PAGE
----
Microsoft finally announced the cost of the Xbox Series X ($499) and the Xbox Series S ($299). For some, that $499 may be too much to chew, while for others, even the $299 may be a bit too much to lay out at once. Enter: Xbox All Access – where you pay monthly with no upfront cost, receive the console of your choosing, and with it all, an Xbox Game Pass Ultimate subscription is included. Does it sound too good to be true? Maybe.
Last October, Microsoft announced the Xbox All Access plan, where gamers could secure an Xbox One + Xbox Game Pass Ultimate for as little as $19.99 a month, under 24 month contract with no upfront costs. Today, Microsoft re-announced that the Xbox All Access plan will extend to Xbox Series X and the Xbox Series S and include an upgrade option if you’ve purchased an Xbox One under the plan. The question is should you take this offer? I’ll admit, at first glance, it seems quite appealing as I could spend that $499 on much better things like games for my new Xbox Series X. Let’s take a look…
The above screenshot is taken from the Microsoft Xbox All Access site and pretty much sums it all up. Instead of paying $499 on November 10th (plus tax,) you pay $34.99/mo or $24.99/mo (also, plus tax), depending on the model selected, with no additional costs. Of course, this is subject to credit approval by Citizens One but sounds like a great deal, that is until you run the numbers.
Assuming you already have Xbox Game Pass Ultimate, the total cost of the subscription will cost you $359.76 for 2 years considering $14.99/mo which includes Xbox Live Gold. At the time of this writing, Microsoft doesn’t offer any type of discount if you buy a multi-month or yearly subscription, it’s $14.99 a month. Take it or leave it.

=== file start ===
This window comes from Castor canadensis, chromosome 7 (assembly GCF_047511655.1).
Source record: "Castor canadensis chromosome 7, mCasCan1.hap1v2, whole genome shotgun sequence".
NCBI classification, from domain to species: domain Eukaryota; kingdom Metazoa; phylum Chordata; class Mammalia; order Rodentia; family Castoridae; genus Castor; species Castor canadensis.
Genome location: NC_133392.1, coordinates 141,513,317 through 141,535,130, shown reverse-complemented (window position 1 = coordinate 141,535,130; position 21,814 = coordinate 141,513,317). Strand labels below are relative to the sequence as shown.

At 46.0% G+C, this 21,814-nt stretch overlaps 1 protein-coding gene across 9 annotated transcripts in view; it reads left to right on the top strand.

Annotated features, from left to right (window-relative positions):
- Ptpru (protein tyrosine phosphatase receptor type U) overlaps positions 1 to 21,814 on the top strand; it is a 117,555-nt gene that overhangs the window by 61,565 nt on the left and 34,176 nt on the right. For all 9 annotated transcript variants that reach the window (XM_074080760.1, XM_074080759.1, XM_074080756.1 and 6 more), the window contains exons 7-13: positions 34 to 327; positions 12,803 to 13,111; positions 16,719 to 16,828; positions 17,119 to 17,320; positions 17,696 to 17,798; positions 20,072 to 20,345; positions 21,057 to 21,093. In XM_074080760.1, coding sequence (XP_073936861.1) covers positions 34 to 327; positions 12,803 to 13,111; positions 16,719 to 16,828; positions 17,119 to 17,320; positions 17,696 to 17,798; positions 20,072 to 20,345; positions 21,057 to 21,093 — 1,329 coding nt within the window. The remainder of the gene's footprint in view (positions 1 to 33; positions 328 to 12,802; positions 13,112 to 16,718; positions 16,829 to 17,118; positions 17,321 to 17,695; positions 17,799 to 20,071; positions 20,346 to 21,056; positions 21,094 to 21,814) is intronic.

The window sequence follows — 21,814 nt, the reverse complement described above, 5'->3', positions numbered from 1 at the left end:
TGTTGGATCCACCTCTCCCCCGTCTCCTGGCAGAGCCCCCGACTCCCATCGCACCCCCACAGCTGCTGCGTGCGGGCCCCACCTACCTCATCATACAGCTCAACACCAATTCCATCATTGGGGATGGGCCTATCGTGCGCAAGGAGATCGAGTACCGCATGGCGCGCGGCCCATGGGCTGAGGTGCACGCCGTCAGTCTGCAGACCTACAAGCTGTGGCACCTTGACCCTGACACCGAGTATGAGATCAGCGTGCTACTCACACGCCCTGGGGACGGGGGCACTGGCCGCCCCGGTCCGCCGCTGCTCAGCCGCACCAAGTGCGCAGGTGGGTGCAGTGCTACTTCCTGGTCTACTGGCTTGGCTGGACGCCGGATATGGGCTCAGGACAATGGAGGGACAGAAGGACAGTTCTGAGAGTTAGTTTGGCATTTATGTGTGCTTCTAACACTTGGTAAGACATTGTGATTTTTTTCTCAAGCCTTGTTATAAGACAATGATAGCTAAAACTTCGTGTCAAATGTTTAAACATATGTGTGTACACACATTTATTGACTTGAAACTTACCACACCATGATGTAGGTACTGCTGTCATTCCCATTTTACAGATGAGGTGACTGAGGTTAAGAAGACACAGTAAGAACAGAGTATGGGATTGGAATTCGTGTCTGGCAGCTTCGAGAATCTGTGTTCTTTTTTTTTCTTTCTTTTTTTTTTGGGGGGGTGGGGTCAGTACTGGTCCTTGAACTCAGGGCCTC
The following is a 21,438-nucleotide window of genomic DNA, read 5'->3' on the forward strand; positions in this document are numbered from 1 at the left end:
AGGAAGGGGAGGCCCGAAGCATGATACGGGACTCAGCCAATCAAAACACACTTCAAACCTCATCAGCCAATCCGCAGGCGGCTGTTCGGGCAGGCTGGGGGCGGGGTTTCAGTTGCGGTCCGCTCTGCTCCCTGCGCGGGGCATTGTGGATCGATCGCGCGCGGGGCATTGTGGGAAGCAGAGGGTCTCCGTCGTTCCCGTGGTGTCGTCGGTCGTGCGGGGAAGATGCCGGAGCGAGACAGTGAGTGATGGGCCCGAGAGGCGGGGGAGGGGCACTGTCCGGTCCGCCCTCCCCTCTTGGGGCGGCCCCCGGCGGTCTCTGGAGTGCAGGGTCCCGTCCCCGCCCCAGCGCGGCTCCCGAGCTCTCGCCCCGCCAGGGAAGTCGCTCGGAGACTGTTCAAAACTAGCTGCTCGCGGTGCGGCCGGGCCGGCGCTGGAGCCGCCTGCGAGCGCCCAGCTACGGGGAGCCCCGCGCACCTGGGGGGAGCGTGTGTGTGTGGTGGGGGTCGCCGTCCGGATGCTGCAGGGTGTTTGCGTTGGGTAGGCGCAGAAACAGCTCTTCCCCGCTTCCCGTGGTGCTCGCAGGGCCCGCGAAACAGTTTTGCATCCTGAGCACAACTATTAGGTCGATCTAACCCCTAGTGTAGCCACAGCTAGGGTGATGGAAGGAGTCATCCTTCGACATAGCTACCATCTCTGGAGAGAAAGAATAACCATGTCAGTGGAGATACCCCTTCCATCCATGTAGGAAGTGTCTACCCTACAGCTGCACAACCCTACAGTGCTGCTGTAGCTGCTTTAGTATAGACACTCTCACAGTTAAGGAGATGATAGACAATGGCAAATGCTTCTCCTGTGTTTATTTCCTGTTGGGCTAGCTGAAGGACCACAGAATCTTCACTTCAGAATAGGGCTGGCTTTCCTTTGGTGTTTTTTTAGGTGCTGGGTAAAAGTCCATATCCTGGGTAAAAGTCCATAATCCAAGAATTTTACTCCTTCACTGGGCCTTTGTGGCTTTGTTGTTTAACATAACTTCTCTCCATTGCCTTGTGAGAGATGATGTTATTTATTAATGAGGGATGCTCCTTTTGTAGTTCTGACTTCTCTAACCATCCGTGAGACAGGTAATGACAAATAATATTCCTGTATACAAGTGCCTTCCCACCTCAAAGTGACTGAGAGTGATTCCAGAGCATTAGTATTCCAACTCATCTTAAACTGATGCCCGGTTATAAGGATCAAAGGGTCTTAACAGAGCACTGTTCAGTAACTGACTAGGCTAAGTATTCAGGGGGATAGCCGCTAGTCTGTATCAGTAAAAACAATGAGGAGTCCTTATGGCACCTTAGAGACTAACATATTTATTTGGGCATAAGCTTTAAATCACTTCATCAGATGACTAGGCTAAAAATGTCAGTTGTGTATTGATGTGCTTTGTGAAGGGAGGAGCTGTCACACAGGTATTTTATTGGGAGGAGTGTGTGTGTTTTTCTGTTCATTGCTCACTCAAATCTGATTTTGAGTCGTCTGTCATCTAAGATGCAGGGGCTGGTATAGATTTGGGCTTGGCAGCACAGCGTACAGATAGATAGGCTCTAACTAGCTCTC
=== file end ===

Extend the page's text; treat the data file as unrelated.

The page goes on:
The other part of the equation is how much do these Xbox All Access subscriptions add up to? For the Xbox Series X you’re looking at $839.76 for both the Xbox console and the 24 month subscription to Xbox Game Pass Ultimate. For the Xbox Series S it’s $599.76.
Taking tax out of the equation, just to make it simpler, the entire Xbox Series X package at retail + 24 months of Xbox Games Pass Ultimate will run you $858.76, whereas on the Xbox All Access Plan the cost is $839.76, a $20 difference. Then you still have to think about the sales tax on top of that, which you will pay regardless. The Xbox Series S + 24 months of Game Pass Ultimate will cost $658.76 and with Xbox All Access, the same will run $599.76, for a $60 dollar difference, and a pretty significant savings when purchased with All Access. The other advantage to this route is that, unless you are paying cash to get a new console, or purchasing it on a deferred interest deal through Best Buy or another retailer, you will avoid paying interest via Xbox All Access.
However, its also worth noting that a hawk-eyed shopper may occasionally find deals on Xbox Gamepass Ultimate retail subscription cards at considerable discounts (our own Kevin May secured a 9-month supply earlier this year from Newegg, which in his case worked out to about 50% off the full retail price.) If secured for the full two years this way, one might realize a 24-month savings on the order of $175.00.
Depending on your financial situation and the sales tax in your area, your mileage may vary. You also want to consider whether or not you want a larger monthly payment opposed to just $14.99 a month. If you fail to pay your monthly payment for Xbox All Access, it could affect your credit, but aside from potential late fees, there are no other costs. However, keep in mind that, if the console breaks, you are still responsible for paying off the loan, as this does not extend your warranty in any way.
There are no application fees, no annual fees, no late fees, nor early repayment fees for your Citizens One Line of Credit for Xbox All Access. However, late payments may be reported to the credit bureaus.https://www.xbox.com/en-US/xbox-all-access#caret-footnote
There is also an upgrade option if you’ve already purchased an Xbox One under this program. As long as you have made at least the equivalent of 18 payments, you are eligible for an upgrade. For more information on upgrading, see the official Xbox upgrade site.
For me, the jury is still out. I prefer not to have a monthly charge, but on the other hand, I’d rather free up a bunch of cash on day one for launch titles. I don’t necessarily like the fact that there is not an extended warranty but then again, you wouldn’t be losing money if the console failed before the system was paid off. This is definitely something I will need to give a lot more thought to.
What do you think? Are you considering Xbox All Access, or planning to buying these systems outright? Comment below!